Sarkozy bugging scandal engulfs French ministers

The French government has been forced to deny accusations of "political espionage" over the decision to tap the mobile phone of former President Nicolas Sarkozy as the scandal appears to have engulfed top ministers.

Sarkozy bugging scandal engulfs French ministers
Justice Minister Christiane Taubira and Interior Minister Manuel Valls, who are underfire over the Sarkozy phone tapping scandal. Photo: Miguel Medina/AFP

A scandal that initially landed former French leader Nicolas Sarkozy in hot water has boomeranged on to the Socialist government which now stands accused of "political espionage" and threatens a star minister.

Several leading members of France's right-wing opposition, itself reeling from a string of corruption cases allegedly implicating Sarkozy and several others, have called for the resignation of Justice Minister Christiane Taubira over the affair.

The scandal centres on explosive revelations on Friday that Sarkozy is being probed over suspicions he attempted to pervert the course of justice by trying to obtain secret information about an ongoing court case from a friendly judge.

According to Le Monde newspaper, judges allegedly obtained the information as they had tapped the phones of Sarkozy and his lawyer over a separate probe into allegations the late Libyan leader Muammar Gaddafi had helped finance his 2007 election campaign.

The phone-tapping revelations – a first for a former president – caused outrage among Sarkozy's supporters and the focus soon shifted on to whether the Socialist government knew about the taps amid concerns the constitutional separation of powers had been breached.

On Monday, Taubira said she had no prior knowledge of the phone taps and had learnt about them at the same time as the French public. And Interior Minister Manuel Valls said he found out about them by reading Le Monde.

But in comments that contradicted her claims, Prime Minister Jean Marc Ayrault revealed Tuesday that he was informed of the taps much earlier on February 26 – as was Taubira.

Philippe Marliere a professor in French politics told The Local: "This could now affect a number of people as the ball certainly seems to have rolled into the court of the Socialist government. Whether their version of events turns out to be true, only time will tell. You hope for their sake they have told us the truth.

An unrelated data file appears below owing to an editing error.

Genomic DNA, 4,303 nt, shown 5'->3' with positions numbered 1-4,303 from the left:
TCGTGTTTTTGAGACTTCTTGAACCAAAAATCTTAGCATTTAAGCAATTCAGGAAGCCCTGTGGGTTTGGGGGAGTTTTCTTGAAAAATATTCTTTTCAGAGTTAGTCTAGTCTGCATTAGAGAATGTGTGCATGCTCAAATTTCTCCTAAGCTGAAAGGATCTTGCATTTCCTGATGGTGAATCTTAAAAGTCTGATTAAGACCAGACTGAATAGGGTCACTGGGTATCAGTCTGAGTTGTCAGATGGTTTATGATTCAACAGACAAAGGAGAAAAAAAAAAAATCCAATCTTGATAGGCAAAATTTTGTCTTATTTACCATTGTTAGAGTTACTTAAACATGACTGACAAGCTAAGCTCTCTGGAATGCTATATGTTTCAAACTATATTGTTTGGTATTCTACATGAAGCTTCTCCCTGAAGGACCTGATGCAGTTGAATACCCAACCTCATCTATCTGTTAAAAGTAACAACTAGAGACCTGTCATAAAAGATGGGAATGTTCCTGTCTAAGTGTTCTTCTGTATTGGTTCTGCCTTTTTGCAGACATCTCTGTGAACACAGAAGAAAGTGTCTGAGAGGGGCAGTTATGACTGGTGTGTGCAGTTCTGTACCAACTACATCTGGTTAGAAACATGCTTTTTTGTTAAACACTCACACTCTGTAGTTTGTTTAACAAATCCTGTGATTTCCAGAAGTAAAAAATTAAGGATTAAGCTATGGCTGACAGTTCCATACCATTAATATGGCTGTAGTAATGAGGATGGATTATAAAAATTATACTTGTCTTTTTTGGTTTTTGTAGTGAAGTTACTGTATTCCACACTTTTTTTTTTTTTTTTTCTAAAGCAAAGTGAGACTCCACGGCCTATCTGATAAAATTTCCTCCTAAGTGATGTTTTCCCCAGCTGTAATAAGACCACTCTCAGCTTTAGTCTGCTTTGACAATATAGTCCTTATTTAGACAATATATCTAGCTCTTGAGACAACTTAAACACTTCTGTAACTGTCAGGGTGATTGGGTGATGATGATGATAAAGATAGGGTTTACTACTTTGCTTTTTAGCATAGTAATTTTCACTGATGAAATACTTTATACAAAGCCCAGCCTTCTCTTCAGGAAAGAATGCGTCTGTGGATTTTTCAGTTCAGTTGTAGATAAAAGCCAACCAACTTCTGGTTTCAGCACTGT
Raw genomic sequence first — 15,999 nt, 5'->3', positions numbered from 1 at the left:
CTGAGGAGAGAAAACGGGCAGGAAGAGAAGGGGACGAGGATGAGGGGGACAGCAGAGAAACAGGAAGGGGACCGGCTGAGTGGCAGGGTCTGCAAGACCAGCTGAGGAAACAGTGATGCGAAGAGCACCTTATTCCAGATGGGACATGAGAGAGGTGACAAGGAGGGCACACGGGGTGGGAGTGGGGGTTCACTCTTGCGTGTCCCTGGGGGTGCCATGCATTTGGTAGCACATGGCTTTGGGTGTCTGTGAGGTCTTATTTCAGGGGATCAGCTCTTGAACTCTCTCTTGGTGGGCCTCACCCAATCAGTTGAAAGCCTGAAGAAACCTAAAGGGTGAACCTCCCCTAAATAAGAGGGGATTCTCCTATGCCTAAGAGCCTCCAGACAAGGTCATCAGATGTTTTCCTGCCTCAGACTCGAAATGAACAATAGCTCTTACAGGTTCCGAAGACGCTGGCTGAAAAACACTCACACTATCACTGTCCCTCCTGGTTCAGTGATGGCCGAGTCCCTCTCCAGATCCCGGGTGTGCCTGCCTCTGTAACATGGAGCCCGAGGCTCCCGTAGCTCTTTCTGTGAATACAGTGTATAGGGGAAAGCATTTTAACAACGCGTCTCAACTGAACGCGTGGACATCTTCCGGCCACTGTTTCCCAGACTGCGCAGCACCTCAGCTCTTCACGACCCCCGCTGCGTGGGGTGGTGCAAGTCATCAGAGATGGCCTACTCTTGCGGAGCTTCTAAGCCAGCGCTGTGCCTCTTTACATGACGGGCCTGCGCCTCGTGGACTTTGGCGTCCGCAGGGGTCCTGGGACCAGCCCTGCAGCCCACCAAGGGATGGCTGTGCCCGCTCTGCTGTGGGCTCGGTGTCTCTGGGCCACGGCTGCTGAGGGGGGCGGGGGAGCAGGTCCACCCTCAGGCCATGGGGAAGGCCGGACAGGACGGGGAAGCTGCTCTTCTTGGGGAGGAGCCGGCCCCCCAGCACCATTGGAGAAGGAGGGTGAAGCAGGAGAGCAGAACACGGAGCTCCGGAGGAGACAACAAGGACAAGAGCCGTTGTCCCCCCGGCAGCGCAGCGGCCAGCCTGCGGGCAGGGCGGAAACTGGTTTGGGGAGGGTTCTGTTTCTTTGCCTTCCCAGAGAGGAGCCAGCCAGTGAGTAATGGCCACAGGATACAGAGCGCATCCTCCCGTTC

"But the main question here is whether in a democracy we should be listening in to conversations between someone and their lawyer," he adds.

Marliere says lawyer client privilege is "is one the sacrosanct protections" of the French democracy. "This is why the French government could be in trouble," he said.  

Jean-Francois Cope, the head of the main opposition UMP party, slammed the phone-tapping as "political espionage", labelling it an "affair of state".

The justice minister "lied" and "it's not possible for her to stay in her post. Her resignation over this lie is inevitable," Cope said Tuesday.

Just 10 days ago, Cope himself was under fire following press revelations that lucrative contracts given out by the UMP party benefited people close to him.

Taubira herself later Tuesday denied having lied, ruled out resigning and said she was not aware of the contents of the tapped phone conversations.

Meanwhile Alain Vidalies, the Socialist minister in charge of government relations with parliament, lashed out at the UMP for what he labelled "a successful smokescreen."

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